If I said I’d been having a hard time at work these last few weeks, it would be an understatement. I’m talking things that have NEVER happened to me in over 30 years of work.
I’m not going to spill the beans, but let’s just say it has left me unable to sleep, write, draw, even eat sometimes. We are talking down. Down as far as a thing that’s very far down.
So today at work, I’m just keeping myself to myself, not wanting to talk to anyone, but it’s making me miserable. I know I was miserable before, but this is feeding my misery.
I spent half the day shaking and trembling, and no, I don’t think my MS was playing up. I think I had worked myself into a state that my body could no longer cope with. I wanted to be miserable. I wanted to be resentful to others. I didn’t do anything of course. I spoke when someone spoke to me (no one did). I answered the phone when a client called. I chatted to people when they came into the office. And I was professional. It wasn’t how I felt. I felt like I was putting a smile on to mask the turmoil inside me, and I think I did a good job. No one could say anything other than ‘he was very nice. Professional.’ But that’s not how I felt. I wanted to do all these things with my usual gusto, but I convinced myself that all these things that had happened to me required me to feel this way.
But I was wrong.
Have you ever had poor service from a restaurant and sat and cursed under your breath at the situation? Maybe you even made a loud and vocal complaint.
Have you ever shouted at one of your children to the point where they have run off crying to their bedroom? Have you then sat downstairs playing over the incident in your head and hated yourself?
What about work? Have you ever come home after a hard day and moaned to your partner about something one of your colleagues said? Something that got you so angry, you can’t seem to let it go? You run over the incident in your mind and let it feed your anger?
In fact, think of any incident that has left you with a strong emotion: anger, hate, loathing.
How did that make you feel? Did slamming your fist into the wall when you got home after a tough day at the office make you feel any better? It might. But did it improve your situation?
This is where I remembered something I learned ten…fifteen years ago. I’ve since learned it’s called the Fish Philosophy and when I remembered it, something changed in me.
I always just remembered it as
Choose Your Attitude
Actually, that’s just a part of the fish philosophy. This was originally created after some clever people visited a fish-market in Seattle and found a group of people having the most fun selling their fish, but they were also doing great business and as a result, the fish training video is one of the most watched marketing videos in the world (but I’m not going to talk about marketing).
So What Is It?
It’s about making a conscious decision to change your attitude.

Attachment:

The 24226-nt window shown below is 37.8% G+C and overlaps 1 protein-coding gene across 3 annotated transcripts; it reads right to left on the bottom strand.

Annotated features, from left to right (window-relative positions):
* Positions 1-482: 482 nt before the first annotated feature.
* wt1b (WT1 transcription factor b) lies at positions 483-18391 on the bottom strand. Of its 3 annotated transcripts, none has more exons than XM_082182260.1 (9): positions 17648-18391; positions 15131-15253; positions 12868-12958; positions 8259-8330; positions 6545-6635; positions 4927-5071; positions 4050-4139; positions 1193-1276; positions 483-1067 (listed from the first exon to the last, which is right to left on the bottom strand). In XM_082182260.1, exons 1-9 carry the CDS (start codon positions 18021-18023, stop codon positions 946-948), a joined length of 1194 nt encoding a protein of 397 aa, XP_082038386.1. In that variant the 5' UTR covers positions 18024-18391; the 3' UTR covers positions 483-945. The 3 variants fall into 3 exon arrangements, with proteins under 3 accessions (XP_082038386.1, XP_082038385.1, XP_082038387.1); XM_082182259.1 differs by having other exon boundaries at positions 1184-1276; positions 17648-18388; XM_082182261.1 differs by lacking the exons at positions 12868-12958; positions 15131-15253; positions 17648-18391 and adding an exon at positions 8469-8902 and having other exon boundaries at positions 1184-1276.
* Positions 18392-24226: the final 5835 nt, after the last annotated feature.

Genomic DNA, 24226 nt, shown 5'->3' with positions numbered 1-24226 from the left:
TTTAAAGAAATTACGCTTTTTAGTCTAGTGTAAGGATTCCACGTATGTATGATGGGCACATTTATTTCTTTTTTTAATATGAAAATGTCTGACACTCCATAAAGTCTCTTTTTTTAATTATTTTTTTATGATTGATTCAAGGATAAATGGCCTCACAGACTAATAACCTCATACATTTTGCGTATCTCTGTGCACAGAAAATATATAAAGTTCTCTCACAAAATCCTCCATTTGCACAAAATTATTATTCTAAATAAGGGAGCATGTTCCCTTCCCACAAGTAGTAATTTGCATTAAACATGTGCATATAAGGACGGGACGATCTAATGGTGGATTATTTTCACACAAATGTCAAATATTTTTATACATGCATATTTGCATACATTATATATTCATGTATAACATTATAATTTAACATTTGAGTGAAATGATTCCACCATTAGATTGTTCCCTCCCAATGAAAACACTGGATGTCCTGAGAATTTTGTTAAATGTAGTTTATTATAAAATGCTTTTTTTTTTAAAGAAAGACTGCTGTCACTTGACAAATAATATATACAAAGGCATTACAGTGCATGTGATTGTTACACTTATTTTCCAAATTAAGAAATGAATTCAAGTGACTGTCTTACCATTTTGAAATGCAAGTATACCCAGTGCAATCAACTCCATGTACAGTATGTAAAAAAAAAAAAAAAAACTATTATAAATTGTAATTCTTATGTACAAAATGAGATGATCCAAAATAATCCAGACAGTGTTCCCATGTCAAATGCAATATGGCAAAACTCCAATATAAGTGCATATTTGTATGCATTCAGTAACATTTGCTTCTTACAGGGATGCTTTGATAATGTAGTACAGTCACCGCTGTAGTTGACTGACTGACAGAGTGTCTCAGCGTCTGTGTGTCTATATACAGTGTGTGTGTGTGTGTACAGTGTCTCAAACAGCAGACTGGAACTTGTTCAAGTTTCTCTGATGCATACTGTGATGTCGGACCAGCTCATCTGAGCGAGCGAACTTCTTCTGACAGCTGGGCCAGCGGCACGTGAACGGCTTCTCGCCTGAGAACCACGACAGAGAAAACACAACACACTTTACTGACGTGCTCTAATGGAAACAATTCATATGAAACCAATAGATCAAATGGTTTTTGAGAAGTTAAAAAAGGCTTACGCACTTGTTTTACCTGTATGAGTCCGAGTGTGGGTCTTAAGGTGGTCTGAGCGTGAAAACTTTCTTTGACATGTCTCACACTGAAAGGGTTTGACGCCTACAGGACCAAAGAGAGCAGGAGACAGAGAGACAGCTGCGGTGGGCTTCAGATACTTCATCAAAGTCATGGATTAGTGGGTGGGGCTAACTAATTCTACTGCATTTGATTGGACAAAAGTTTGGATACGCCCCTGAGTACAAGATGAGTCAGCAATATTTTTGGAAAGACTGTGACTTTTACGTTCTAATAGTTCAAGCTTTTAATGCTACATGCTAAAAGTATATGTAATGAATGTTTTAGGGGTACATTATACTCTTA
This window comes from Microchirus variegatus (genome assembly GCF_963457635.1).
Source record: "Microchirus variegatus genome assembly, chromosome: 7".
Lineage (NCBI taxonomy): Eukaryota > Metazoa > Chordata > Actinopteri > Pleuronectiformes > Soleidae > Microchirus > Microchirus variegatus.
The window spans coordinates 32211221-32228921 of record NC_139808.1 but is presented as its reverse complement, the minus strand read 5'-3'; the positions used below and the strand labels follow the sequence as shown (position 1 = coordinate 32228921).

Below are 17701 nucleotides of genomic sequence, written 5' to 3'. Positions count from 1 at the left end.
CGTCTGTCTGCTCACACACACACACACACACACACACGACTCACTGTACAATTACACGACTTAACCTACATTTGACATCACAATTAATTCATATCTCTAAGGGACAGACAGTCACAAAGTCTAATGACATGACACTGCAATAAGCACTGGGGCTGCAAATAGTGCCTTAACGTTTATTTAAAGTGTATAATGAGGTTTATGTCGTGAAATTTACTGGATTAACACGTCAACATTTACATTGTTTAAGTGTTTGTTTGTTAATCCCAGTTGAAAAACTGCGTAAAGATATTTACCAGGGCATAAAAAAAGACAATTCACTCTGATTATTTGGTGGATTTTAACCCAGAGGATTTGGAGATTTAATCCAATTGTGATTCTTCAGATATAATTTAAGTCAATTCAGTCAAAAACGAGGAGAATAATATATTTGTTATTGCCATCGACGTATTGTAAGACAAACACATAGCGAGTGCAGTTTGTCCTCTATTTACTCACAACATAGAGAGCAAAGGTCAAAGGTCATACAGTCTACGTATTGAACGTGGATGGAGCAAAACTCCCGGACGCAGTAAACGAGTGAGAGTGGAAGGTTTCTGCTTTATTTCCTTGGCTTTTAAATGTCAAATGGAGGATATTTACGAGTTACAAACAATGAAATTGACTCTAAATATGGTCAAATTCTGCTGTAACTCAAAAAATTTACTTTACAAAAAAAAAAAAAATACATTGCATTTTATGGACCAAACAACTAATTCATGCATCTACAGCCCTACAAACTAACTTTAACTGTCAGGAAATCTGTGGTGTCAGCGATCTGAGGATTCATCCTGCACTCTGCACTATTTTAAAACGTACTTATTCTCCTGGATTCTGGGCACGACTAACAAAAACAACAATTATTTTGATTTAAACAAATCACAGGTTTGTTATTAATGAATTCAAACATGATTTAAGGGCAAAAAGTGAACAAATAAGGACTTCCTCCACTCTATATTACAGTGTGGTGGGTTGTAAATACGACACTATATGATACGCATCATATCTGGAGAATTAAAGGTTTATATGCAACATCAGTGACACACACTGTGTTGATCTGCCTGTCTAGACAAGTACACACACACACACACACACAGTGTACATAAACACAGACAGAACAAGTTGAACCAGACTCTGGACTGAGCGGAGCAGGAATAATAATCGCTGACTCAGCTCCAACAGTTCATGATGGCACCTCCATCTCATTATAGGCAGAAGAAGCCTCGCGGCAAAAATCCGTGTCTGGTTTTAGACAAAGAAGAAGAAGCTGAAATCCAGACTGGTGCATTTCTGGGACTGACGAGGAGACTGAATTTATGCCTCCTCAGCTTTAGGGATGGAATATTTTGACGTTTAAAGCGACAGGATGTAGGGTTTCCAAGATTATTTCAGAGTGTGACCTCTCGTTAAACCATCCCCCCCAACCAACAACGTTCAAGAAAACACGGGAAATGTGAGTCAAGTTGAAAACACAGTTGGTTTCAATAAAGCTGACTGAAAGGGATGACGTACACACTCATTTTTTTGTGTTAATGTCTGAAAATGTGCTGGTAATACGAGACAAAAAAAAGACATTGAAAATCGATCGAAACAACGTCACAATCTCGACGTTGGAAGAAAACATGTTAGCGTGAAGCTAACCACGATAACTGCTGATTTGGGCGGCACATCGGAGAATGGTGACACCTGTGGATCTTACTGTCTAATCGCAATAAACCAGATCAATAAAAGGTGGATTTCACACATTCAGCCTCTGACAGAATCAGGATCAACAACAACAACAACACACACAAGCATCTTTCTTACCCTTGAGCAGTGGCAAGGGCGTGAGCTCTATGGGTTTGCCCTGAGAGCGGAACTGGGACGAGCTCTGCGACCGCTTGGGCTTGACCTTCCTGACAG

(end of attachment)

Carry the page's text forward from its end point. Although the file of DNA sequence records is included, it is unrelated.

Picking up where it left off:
But How Do You Do That?
Okay, so it’s not as easy as that, but I’ve had several years of practice. What can you do? These helpful tips are from Fish Philosophy:
- When you wake up, how do you want to feel? Are you in control of yourself, or are you on autopilot?
- Ask yourself-what impact do you want to have that day/that moment?
- Write down some words that describe the person you want to be today – fun, focused, energetic, calm……whatever. Use this as a reminder to ‘load’ ‘yourself’ each day.
- Check your attitude throughout the day.
- Plan ahead for things that could test your attitude.
- Look for the best, cos you’ll find it everywhere!
So, back to my story…
I decided that I am actually a fun person that enjoys interacting with clients and colleagues, and more than that, I’m good at it and it makes me happy.
The weight that has been lifted from my shoulders is palpable. I feel like I can face tomorrow. I’m going to do my thing, because at the end of the day, the only thing I am in 100% control of is me. I can’t control others and if they want to try to fill my day with negativity, that’s their problem.
Side Note To Parents…
I used this with my own children when they were younger. It takes some work, but it can have a positive effect.
I remember times when my children would get so angry and upset the they wouldn’t do anything except sulk. Now, whilst there is nothing wrong with sulking, I would sometimes just ask them if they were happy sitting in the corner, or would they like to do something different, or I would suggest they go upstairs for five minutes then choose an attitude that would make them happier, then come back down and we’ll start again.
For my son (aged 6ish at the time), it worked wonders. It would bring him out of his tantrums in super-quick time, so we could get on and do something. I think that’s because I had tested the system on my daughter. She was the ‘test-child’ as she like to remind me.
It’s been a bad few weeks and I can imagine they will continue into at least the near future, but a least now I am armed with my new attitude. Give it a go…
Choose Your Attitude